If you think of bread and France, what’s the first thing to come to your mind? Probably a crusty baguette.

There are dozens of ways to eat it. You can split it in two and stuff it with whatever you have in your kitchen, cheese, meats, butter, jam. You can roast it, or you can just eat it plain. 

There are many theories on how the baguette originated. Legend says Napoleon Bonaparte said they should make bread that would fit into the pockets of his soldiers, so it should be thin and long, a stick. That’s oddly specific, but that’s what they say.

Another story is that it was born on the Paris MΓ©tro in 1989, working people were brought in from all over France, and fights ensued.

 Men got a bit violent, so bakers were ordered to create bread that could be torn instead of cut so that knives could be outlawed. Drastic, but needed.

The last story tells that the baguette was the cause of the french revolution.

Peasants saw that the nobility was eating crusty bread while the poor faced famine. This was the last straw. Talk about triggering situations.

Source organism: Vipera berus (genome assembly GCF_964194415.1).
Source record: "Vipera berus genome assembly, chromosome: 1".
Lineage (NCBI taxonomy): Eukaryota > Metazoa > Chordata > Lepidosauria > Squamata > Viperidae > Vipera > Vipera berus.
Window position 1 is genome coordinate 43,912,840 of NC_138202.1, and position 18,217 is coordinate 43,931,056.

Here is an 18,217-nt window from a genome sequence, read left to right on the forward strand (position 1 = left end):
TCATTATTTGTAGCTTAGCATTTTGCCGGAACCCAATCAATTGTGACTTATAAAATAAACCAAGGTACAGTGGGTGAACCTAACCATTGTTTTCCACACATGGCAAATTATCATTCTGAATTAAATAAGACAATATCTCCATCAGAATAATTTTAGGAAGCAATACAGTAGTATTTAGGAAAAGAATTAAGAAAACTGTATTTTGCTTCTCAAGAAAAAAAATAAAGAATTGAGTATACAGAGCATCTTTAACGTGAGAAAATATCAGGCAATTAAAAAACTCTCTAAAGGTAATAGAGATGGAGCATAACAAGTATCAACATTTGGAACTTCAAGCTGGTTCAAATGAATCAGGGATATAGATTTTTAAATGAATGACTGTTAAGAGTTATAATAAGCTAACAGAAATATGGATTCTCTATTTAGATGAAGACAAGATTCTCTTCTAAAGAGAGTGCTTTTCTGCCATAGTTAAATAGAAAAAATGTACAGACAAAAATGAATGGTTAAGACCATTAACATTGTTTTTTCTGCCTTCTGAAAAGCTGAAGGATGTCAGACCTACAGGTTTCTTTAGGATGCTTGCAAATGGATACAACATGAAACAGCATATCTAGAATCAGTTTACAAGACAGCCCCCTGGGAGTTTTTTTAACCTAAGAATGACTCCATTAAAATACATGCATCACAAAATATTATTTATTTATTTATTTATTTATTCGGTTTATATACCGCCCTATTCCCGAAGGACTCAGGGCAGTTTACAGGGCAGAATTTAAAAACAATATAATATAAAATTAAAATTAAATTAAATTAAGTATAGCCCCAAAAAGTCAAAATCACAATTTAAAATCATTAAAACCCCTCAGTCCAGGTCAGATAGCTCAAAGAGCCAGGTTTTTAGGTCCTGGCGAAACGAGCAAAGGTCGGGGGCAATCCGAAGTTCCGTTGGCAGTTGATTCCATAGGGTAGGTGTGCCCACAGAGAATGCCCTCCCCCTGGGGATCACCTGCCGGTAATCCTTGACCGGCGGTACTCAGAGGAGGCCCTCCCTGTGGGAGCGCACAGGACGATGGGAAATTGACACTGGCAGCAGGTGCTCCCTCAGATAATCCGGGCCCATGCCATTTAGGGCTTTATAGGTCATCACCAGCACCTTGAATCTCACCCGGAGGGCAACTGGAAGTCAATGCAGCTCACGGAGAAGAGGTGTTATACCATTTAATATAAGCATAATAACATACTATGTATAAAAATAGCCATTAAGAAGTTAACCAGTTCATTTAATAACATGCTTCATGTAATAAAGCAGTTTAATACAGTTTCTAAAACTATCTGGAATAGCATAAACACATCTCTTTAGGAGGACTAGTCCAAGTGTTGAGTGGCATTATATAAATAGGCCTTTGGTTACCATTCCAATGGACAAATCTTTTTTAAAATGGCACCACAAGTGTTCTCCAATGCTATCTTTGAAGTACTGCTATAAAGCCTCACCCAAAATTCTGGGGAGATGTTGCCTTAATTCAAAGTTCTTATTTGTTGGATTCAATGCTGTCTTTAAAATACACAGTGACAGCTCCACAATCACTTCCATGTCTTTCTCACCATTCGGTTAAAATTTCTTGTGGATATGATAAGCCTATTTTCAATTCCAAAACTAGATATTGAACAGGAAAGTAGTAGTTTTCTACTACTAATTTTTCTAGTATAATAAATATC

The baguette became iconic very quickly. Wheat got cheaper, so everyone adopted this bread on their diets. 

To control the sizes of the bread and avoid excesses, a law was decreed in 1920, the minimum weight of the baguette should be 80g, and the maximum length should be 40cm. 

There is no person that we can thank for creating the baguette. 

Still, it is said that August Zang, the baker who invented the croissant, made the baguette possible by installing the first steam oven, which made the bread fluffy in the center with a crisp crust on the outside.

But the baguette peaked in the 1920s. A law was passed that forbid bakers to work before 4am (so many laws). 

Because of its shape, the baguette was quick to prepare and bake, so that’s the only bread they could get done in time for breakfast.